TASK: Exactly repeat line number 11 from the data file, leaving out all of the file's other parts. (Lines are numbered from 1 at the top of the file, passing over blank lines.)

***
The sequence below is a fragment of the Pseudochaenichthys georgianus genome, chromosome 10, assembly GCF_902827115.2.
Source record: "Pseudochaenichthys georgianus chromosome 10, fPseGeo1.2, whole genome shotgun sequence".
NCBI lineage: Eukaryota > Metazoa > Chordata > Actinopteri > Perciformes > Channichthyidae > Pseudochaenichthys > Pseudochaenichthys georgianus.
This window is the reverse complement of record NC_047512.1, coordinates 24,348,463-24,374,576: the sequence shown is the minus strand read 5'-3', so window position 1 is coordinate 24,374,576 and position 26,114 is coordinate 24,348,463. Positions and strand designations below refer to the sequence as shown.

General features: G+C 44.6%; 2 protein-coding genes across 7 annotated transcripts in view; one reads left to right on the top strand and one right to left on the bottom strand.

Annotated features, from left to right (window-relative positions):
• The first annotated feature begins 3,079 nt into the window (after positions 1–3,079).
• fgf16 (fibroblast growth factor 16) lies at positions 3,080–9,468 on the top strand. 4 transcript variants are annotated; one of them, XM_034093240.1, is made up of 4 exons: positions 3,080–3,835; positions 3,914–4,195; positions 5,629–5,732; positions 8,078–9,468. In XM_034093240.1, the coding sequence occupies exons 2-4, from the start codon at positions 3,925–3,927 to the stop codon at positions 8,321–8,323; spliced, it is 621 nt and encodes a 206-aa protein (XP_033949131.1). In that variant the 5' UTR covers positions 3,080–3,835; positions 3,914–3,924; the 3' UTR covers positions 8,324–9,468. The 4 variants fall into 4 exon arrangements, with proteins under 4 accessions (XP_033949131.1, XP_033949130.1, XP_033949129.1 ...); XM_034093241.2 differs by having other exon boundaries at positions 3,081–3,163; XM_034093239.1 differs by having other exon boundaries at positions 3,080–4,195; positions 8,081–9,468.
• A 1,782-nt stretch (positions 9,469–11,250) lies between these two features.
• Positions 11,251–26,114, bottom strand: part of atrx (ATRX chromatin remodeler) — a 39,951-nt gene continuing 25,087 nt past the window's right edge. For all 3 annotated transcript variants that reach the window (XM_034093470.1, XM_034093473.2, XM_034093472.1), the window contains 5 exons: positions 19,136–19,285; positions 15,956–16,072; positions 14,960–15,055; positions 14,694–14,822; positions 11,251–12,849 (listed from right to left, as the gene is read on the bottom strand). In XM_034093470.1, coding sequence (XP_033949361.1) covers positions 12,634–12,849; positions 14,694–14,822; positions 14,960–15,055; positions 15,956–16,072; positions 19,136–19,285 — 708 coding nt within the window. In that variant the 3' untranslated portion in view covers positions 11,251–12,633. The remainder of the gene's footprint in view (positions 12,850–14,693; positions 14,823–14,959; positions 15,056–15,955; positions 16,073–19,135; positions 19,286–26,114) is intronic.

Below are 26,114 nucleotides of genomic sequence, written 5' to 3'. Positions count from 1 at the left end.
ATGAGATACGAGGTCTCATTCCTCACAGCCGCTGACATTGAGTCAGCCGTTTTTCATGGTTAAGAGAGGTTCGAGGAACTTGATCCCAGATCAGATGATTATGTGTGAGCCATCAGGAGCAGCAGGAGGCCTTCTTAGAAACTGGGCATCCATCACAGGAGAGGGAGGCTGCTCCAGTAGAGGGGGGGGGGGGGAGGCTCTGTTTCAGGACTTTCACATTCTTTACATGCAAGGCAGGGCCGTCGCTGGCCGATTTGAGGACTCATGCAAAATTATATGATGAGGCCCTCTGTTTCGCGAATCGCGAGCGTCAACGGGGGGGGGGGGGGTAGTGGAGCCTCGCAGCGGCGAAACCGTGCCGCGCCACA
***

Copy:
Below are 26,114 nucleotides of genomic sequence, written 5' to 3'. Positions count from 1 at the left end.